The 2nd Florida was on the right flank of the Confederate Army. General Colquitt's Brigade and Major Bird's Battalion was in the center, and Col. Anderson's 5th Georgia Cavalry was on the left or north side of the railroad. [Actually, according to General Finegan's official report, the 5th Georgia Cavalry didn't arrive until after the battle. Perhaps he means the 5th Florida Cavalry Battalion which also served on the right flank during the latter part of the battle.] General Finegan was really in command of the Confederate Forces, and had made and thrown up breastworks. But the Yankees were too smart to go to the breastworks, and as General Colquitt was on the field and had to do the fighting, he did not choose to live in breastworks and let the enemy go around him. The enemy was trying to flank the breastworks on the south side where Major Bird's Battalion and the 2nd florida were very hard put to hold back the flanking army, as we were fighting Yankees who numbered five to our one. General Colquitt had a large cannon mounted on two flat cars. The mouth looked to me to be as large as a flour barrel, and they moved and shot that big gun about every five minutes. They shot chain and pot shot both from that big gun. The chain shot would cut pine trees down like broomstraws., killing and wounding many every time it was fired. The pot shot blew up destroyed many of Seamore's casons and ammunition wagons. Late in the evening we found that our enemy was falling back. The victory was ours! We had whipped them! whipped them! and whipped them good! And all that were no killed and captured on the field were in full retreat. So it now remained for the Cavalry to catch those that were fleeing for their lives. General Seamore had taken the trouble in advance to stretch telegraph wires all though woods on both sides of the road to avoid cavalry from making time to catch his fleeing Army. When necessary we cut the wires and got most of Seamore's fleeing Army that night. We reached Baldwin next morning about sunrise; found that little town burned every little shanty was a pile of smoking ashes. A.J. Decosta had an old warehouse full of bales of Sea Island cotton. Every bale had ben cut open and set afire. We found that a large number of wagons and teams had just left Baldwin for Jacksonville only about thirty minutes before our arrival at Baldwin. As we had nothing there to eat, we started for those wagons that were ahead. I saw a chunk of meat it was raw pickled pork on the side of the road. I stuck my sword in it, picked it up, cut off a small piece; passed it back down the line. Just a little ways ahead we came to a large pile of boxes of hardtack which were broken open., and almost every cracker was bloody or had signs of blood on them, as wounded soldiers had been riding in the wagon on the boxes, as we had passed numbers of bleeding, dying soldiers all the way from Olustee down. Every one of our men that passed near enough to those crackers grabbed a hand full. They would scrape the blood off of those crackers and eat them, and that raw pickled pork was good.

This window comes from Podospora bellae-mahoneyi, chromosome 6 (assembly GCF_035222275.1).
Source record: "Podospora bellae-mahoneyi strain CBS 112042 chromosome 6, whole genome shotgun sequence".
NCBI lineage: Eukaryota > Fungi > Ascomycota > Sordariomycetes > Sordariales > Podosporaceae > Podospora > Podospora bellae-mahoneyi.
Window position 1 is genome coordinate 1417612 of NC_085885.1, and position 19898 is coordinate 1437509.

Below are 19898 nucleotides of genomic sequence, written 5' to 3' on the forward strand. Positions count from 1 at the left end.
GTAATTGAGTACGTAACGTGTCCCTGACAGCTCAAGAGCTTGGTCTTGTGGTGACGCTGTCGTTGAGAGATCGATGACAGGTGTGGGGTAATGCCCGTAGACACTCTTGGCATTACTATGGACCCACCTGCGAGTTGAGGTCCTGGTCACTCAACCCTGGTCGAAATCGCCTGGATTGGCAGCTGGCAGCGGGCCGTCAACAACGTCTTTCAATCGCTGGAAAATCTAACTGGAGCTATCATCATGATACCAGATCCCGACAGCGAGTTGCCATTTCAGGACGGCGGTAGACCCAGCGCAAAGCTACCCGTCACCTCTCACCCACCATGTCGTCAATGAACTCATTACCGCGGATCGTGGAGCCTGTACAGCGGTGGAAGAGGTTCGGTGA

Our officers would cheer us to come. We would catch them soon. We overtook the last of Seamore's fleeing Army at the Hart place, seven miles from Jacksonville. They stopped and surrendered without any trouble. There we captured a very large number of the finest teams of mules and horses that I ever saw, and the wagons were all loaded with all kinds of Army supplies, provisions of every kind, also shoes, clothing and everything that an Army could use.